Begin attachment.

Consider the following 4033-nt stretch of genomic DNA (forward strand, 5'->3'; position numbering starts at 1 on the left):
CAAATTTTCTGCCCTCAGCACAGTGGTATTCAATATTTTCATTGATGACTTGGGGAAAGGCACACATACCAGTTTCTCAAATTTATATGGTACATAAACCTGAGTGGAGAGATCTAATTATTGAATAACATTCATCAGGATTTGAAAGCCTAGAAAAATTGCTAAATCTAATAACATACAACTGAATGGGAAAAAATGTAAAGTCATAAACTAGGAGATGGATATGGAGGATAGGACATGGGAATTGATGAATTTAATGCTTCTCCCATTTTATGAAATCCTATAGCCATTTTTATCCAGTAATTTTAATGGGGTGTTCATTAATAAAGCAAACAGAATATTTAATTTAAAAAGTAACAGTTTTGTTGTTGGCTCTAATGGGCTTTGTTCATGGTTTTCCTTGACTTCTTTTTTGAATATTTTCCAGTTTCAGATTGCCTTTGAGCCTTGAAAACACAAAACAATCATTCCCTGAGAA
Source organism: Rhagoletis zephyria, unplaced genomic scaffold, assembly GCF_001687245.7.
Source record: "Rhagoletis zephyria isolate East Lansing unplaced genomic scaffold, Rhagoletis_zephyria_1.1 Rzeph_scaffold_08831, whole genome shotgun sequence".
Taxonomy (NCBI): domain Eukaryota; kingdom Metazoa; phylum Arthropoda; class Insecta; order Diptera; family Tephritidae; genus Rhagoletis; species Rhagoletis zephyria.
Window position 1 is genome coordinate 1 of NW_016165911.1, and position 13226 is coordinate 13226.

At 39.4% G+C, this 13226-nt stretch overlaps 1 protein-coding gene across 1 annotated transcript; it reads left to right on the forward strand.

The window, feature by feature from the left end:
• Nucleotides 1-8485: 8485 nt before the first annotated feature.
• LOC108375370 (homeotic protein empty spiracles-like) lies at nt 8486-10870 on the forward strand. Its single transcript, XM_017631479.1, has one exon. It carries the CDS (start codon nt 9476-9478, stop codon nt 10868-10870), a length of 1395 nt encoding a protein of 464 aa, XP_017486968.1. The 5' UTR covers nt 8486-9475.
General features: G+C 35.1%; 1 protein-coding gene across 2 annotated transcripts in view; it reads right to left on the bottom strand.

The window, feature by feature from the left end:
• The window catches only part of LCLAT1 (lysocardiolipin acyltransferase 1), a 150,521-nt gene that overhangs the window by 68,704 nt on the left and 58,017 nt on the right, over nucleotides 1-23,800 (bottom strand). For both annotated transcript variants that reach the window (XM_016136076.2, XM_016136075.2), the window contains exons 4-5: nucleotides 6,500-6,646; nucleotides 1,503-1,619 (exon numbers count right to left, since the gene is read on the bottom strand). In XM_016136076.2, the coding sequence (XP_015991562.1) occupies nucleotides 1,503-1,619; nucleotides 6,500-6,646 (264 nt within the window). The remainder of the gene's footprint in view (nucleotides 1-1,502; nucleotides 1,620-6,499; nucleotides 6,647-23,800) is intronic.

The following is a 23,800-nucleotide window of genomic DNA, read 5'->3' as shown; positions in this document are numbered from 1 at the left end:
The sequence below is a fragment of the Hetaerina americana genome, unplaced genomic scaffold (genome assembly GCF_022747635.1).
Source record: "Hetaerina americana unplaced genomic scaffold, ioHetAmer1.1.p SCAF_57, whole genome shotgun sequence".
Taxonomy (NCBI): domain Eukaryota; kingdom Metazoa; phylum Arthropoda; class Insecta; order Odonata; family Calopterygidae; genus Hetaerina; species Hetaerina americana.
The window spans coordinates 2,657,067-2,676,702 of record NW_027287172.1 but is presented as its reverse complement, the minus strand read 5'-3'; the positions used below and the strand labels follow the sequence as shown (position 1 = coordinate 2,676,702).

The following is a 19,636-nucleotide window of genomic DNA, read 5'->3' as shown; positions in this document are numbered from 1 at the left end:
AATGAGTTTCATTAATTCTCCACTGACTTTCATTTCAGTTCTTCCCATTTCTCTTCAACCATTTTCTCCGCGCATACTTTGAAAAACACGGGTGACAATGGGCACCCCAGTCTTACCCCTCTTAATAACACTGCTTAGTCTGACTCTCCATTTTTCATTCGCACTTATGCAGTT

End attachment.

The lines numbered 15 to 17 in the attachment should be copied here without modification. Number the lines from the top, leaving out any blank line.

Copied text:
The sequence below is a fragment of the Hetaerina americana genome, unplaced genomic scaffold (genome assembly GCF_022747635.1).
Source record: "Hetaerina americana unplaced genomic scaffold, ioHetAmer1.1.p SCAF_57, whole genome shotgun sequence".
Taxonomy (NCBI): domain Eukaryota; kingdom Metazoa; phylum Arthropoda; class Insecta; order Odonata; family Calopterygidae; genus Hetaerina; species Hetaerina americana.